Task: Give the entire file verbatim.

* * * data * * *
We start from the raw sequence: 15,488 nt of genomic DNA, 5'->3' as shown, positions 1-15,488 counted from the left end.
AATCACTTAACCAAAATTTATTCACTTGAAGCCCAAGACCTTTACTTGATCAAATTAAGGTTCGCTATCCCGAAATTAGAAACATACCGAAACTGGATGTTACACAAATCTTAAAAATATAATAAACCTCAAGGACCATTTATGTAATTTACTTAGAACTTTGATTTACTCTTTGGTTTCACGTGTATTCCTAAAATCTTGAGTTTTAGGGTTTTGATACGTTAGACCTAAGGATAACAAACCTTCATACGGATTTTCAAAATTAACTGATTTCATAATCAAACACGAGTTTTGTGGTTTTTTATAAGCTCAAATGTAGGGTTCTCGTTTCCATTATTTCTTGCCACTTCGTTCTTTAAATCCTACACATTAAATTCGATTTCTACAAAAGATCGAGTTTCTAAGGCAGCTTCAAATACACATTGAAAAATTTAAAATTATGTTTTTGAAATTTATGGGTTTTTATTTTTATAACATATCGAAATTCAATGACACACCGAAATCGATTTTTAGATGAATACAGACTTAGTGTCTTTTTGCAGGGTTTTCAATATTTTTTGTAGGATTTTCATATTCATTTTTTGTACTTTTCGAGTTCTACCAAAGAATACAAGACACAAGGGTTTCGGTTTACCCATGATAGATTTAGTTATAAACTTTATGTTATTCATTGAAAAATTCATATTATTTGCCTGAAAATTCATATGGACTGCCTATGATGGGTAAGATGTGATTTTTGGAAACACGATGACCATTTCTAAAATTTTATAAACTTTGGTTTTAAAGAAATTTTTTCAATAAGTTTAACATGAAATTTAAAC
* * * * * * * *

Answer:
We start from the raw sequence: 15,488 nt of genomic DNA, 5'->3' as shown, positions 1-15,488 counted from the left end.
AATCACTTAACCAAAATTTATTCACTTGAAGCCCAAGACCTTTACTTGATCAAATTAAGGTTCGCTATCCCGAAATTAGAAACATACCGAAACTGGATGTTACACAAATCTTAAAAATATAATAAACCTCAAGGACCATTTATGTAATTTACTTAGAACTTTGATTTACTCTTTGGTTTCACGTGTATTCCTAAAATCTTGAGTTTTAGGGTTTTGATACGTTAGACCTAAGGATAACAAACCTTCATACGGATTTTCAAAATTAACTGATTTCATAATCAAACACGAGTTTTGTGGTTTTTTATAAGCTCAAATGTAGGGTTCTCGTTTCCATTATTTCTTGCCACTTCGTTCTTTAAATCCTACACATTAAATTCGATTTCTACAAAAGATCGAGTTTCTAAGGCAGCTTCAAATACACATTGAAAAATTTAAAATTATGTTTTTGAAATTTATGGGTTTTTATTTTTATAACATATCGAAATTCAATGACACACCGAAATCGATTTTTAGATGAATACAGACTTAGTGTCTTTTTGCAGGGTTTTCAATATTTTTTGTAGGATTTTCATATTCATTTTTTGTACTTTTCGAGTTCTACCAAAGAATACAAGACACAAGGGTTTCGGTTTACCCATGATAGATTTAGTTATAAACTTTATGTTATTCATTGAAAAATTCATATTATTTGCCTGAAAATTCATATGGACTGCCTATGATGGGTAAGATGTGATTTTTGGAAACACGATGACCATTTCTAAAATTTTATAAACTTTGGTTTTAAAGAAATTTTTTCAATAAGTTTAACATGAAATTTAAAC